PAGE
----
Thursday, April 14, 2016

#BOOK #REVIEW: Silent Twin

SYNOPSIS:

I’m alone in the dark, please can you find me …

Nine-year-old twins Abigail and Olivia vow never to be parted. But when Abigail goes missing from Blackwater Farm, DC Jennifer Knight must find her before it’s too late. 

Twin sister Olivia has been mute since Abigail’s disappearance. But when she whispers in Jennifer’s ear, Jennifer realises it is Abigail’s voice pleading to be found. 

A damp and decaying house set in acres of desolate scrubland, the farm is a place of secrets, old and new – and Jennifer must unravel them all in order to find the lost girl. But could Olivia’s bond with her twin hold the key to finding Abigail? And can Jennifer break through her silence in time to save her sister’s life? 

A darkly gripping, page-turning thriller that will enthrall fans of Rachel Abbott, Alex Marwood’s The Wicked Girls and Mark Edwards. 

Praise for Caroline Mitchell:

‘Fan-bloody-tastic! I enjoyed this book so much that I forced myself to read slowly as I just could not bear for it to end… I thought the story was brilliant. The characters were creative and kept me hooked. ‘The twists and turns kept me gasping for more… Could not recommend this book any more highly!’ Crime Book Junkie 

‘This is a well written supernatural detective story, with a surprising twist that I guarantee will keep you glued to the last page… at times I couldn’t turn the pages quickly enough, it’s atmospheric, gritty and at times just plain scary, and what a twist at the end.’ The Book Review CafĂ©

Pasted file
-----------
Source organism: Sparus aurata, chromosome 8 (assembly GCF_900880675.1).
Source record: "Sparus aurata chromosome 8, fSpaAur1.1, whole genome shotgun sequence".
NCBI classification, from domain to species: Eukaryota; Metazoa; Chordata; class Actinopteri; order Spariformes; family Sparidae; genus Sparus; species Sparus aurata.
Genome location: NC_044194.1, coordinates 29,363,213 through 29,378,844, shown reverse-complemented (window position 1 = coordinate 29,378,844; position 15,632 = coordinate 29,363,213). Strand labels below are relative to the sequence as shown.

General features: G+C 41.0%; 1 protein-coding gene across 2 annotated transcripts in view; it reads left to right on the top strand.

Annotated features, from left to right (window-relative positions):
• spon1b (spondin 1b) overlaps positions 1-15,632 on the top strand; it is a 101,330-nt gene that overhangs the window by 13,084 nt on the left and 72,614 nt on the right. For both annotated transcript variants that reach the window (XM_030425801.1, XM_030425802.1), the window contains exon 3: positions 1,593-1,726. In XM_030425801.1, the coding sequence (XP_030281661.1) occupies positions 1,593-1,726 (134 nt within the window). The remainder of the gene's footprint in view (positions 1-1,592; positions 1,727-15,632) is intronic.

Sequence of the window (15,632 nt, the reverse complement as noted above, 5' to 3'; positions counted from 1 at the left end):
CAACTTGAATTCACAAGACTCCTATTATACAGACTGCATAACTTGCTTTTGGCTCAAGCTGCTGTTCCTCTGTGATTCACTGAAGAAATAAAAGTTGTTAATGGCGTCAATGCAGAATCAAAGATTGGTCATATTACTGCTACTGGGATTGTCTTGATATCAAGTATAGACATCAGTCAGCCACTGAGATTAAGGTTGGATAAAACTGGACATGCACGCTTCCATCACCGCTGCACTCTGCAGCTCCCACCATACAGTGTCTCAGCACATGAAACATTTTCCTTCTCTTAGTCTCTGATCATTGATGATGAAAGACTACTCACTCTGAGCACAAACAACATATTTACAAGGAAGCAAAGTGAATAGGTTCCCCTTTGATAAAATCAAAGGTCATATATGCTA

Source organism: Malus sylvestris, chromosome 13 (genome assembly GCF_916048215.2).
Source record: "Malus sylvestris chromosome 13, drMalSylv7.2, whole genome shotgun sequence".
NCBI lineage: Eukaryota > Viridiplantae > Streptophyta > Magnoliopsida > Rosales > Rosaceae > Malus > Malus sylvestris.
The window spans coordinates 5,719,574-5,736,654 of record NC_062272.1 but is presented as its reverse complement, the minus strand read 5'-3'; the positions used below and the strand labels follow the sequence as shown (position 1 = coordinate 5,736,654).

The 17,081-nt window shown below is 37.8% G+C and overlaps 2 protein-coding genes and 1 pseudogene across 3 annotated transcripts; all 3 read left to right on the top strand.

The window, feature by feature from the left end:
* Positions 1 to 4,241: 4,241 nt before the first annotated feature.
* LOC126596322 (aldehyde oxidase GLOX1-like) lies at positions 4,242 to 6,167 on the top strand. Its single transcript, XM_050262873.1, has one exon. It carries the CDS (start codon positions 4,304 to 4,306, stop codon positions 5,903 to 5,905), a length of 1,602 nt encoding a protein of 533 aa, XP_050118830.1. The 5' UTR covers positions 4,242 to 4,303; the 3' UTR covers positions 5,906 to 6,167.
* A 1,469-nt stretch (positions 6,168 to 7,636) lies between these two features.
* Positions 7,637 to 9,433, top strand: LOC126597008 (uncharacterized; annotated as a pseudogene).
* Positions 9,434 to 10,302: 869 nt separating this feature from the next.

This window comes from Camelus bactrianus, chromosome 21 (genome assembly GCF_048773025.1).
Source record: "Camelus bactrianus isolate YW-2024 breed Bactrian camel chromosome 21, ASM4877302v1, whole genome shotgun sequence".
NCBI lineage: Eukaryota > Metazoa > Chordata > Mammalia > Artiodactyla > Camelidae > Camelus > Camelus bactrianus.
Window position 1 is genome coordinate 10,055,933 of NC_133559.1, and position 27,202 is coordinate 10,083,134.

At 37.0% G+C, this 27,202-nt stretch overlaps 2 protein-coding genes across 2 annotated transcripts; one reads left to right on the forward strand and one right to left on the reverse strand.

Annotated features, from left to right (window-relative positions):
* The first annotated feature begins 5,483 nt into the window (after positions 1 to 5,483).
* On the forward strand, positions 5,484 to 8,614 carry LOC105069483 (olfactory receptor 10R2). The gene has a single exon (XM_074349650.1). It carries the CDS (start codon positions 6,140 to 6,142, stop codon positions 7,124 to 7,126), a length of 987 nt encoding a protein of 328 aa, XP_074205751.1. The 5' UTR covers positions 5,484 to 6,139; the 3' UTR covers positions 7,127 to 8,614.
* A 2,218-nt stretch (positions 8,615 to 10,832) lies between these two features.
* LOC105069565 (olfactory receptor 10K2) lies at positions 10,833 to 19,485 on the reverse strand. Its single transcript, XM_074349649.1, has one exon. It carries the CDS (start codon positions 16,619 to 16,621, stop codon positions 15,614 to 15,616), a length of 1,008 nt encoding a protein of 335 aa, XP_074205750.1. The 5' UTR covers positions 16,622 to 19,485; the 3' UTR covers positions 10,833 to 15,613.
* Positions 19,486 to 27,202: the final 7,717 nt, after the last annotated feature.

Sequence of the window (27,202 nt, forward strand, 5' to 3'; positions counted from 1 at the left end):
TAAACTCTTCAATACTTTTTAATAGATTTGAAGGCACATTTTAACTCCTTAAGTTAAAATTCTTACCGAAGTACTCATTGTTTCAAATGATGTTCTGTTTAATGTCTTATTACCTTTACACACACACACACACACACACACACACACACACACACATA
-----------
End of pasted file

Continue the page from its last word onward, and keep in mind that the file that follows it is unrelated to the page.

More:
‘With a brilliant cast of crime characters, and a plot that was enough to make me feel dizzy, this was a compelling book that I just couldn't get enough of. Every word, every page, every murder, every guess... I couldn't wait for the final piece of the jigsaw to fit into place… the word 'thrilling' just doesn't do this justice.’ Becca’s Books.


M & J’s Review:

Twins have always been a fascinating mystery. And what better way to amplify it by writing a story about them. Hollywood and authors usually make twins out to be there’s one who is good and one not so good, but this author takes the reader on a different journey.

Abigail and Olivia are identical twins. They do everything together, except when Abigail goes missing, Olivia disappears within herself. Sure, Olivia is still with her parents, but she is silenced when something horrible has happened to her twin, Abigail. Who on earth would want to harm a child is what DC Jennifer Knight wants to know? The twins’ parents, Joanna and Nick, are beside themselves with grief and mental anguish. It’s one thing for the twins to be playing hide and seek, but for one of their precious daughters not to return from the game is a whole other ball of wax.